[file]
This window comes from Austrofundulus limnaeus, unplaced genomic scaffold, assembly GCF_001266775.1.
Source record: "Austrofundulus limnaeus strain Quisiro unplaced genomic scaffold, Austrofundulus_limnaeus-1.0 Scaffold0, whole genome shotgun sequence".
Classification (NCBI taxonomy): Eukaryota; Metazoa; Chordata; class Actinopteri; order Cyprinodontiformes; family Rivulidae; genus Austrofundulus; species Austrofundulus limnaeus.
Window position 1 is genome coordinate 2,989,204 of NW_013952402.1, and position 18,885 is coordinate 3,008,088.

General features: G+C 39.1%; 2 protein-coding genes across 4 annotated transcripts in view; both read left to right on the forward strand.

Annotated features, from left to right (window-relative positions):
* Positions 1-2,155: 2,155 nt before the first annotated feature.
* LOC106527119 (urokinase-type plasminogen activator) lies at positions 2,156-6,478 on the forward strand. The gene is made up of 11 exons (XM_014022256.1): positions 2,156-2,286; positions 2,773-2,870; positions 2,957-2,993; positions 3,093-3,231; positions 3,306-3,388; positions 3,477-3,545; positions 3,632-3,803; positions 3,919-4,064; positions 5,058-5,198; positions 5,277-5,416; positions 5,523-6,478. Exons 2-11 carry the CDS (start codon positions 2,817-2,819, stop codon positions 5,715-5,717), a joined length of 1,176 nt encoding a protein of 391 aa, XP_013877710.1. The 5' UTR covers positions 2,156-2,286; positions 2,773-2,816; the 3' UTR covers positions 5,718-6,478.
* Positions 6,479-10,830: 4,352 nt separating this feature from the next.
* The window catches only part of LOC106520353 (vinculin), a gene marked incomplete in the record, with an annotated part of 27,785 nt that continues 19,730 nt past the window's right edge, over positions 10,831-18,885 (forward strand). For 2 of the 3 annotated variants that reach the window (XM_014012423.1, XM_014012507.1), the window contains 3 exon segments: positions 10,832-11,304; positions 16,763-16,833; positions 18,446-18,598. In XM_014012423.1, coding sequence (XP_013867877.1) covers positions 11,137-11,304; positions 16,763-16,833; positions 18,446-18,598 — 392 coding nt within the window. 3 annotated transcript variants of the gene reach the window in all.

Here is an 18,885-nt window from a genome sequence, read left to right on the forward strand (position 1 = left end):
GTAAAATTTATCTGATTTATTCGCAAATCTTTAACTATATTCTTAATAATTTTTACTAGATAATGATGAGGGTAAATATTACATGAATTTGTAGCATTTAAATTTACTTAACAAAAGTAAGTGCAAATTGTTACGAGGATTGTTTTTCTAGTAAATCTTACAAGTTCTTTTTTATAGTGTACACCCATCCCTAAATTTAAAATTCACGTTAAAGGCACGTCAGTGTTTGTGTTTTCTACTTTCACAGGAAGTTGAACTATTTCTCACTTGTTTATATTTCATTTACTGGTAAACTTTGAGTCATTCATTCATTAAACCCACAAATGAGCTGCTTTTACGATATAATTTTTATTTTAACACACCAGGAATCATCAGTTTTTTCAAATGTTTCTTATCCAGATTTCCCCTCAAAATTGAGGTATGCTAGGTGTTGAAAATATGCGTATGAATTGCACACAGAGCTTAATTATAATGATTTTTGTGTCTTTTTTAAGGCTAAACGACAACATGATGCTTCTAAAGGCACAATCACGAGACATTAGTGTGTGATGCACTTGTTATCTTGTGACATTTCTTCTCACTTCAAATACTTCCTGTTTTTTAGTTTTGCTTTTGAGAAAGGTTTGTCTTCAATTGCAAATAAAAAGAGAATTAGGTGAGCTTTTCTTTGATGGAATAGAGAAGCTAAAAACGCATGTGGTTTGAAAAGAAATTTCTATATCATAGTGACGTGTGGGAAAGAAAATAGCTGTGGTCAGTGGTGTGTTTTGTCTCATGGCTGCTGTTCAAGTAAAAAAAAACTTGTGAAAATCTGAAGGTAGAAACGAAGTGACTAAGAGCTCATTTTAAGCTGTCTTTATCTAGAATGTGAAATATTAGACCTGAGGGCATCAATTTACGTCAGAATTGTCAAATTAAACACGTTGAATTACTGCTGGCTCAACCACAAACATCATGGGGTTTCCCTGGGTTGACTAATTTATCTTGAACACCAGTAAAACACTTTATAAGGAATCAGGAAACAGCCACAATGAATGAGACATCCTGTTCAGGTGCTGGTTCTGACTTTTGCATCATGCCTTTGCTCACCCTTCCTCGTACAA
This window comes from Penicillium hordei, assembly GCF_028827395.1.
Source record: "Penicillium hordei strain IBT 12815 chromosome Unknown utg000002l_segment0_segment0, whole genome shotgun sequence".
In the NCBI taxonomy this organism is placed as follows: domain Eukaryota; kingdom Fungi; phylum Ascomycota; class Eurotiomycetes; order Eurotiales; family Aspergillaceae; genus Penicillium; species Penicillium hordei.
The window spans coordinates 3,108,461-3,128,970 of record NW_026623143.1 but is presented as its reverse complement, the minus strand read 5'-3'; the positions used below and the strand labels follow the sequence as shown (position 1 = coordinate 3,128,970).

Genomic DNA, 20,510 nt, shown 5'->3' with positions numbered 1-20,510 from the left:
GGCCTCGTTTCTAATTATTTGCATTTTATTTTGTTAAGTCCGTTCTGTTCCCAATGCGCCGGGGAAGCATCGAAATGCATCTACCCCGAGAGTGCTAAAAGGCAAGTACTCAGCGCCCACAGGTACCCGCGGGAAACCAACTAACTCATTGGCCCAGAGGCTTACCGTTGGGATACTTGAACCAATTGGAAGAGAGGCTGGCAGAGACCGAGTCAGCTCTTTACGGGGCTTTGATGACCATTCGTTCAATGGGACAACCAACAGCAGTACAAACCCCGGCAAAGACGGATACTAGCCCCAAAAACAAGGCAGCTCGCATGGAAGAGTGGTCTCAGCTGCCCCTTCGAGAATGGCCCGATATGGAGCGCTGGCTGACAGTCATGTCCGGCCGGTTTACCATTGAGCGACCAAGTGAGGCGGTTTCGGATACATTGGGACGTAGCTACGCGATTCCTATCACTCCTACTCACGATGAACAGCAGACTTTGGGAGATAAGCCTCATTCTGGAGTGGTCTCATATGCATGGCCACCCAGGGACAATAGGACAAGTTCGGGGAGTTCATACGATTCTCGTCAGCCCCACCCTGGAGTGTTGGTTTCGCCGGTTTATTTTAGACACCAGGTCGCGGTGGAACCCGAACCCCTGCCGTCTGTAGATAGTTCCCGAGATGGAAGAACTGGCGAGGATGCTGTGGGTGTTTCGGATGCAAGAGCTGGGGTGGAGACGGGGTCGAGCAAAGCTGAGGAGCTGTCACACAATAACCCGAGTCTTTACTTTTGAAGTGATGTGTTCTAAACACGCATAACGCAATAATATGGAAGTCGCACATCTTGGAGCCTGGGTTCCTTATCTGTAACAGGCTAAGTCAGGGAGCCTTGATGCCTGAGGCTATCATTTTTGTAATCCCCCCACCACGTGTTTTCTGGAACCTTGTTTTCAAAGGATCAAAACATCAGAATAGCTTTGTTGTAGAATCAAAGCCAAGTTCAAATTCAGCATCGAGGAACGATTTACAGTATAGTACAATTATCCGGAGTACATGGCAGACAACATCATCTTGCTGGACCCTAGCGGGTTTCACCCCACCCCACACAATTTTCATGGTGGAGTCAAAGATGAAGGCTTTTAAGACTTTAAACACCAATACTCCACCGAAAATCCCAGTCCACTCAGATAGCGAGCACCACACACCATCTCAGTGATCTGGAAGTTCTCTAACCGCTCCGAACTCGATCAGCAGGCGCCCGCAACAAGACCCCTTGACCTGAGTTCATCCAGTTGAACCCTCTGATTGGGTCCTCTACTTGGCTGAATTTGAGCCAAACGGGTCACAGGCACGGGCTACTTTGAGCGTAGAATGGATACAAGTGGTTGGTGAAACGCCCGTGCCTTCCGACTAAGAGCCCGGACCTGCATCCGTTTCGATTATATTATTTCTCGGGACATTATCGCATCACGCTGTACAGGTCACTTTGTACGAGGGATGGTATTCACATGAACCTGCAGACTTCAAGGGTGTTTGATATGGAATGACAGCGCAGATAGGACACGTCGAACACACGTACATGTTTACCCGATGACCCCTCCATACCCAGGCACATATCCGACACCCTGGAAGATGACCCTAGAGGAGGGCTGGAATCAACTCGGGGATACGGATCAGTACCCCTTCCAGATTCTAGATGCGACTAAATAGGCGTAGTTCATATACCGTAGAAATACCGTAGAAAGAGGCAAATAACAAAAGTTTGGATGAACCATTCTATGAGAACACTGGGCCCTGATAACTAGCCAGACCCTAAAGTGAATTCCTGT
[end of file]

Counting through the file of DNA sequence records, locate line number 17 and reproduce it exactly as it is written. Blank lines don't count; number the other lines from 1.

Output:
Genomic DNA, 20,510 nt, shown 5'->3' with positions numbered 1-20,510 from the left: